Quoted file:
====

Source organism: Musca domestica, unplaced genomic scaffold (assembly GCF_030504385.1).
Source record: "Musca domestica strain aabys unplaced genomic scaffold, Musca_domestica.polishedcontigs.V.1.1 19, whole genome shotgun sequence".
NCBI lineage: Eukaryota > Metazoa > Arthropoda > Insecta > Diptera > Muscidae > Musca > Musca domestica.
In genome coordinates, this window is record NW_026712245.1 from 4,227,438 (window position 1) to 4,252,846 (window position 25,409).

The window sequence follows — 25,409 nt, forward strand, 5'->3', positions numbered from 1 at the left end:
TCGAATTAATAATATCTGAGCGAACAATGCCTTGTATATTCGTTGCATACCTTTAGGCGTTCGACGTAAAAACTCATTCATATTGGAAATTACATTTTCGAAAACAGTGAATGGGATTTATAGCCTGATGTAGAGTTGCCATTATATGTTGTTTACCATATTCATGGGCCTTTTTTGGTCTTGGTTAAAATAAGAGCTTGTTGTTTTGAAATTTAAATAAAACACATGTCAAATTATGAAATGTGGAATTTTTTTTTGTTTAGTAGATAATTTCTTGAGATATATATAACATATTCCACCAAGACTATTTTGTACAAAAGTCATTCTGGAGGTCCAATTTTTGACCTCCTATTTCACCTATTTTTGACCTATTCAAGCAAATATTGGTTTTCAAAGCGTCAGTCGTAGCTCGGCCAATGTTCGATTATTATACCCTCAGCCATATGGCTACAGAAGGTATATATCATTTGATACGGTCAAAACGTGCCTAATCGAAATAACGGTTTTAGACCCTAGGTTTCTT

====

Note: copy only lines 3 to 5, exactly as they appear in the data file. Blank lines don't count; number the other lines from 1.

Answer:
NCBI lineage: Eukaryota > Metazoa > Arthropoda > Insecta > Diptera > Muscidae > Musca > Musca domestica.
In genome coordinates, this window is record NW_026712245.1 from 4,227,438 (window position 1) to 4,252,846 (window position 25,409).

The window sequence follows — 25,409 nt, forward strand, 5'->3', positions numbered from 1 at the left end: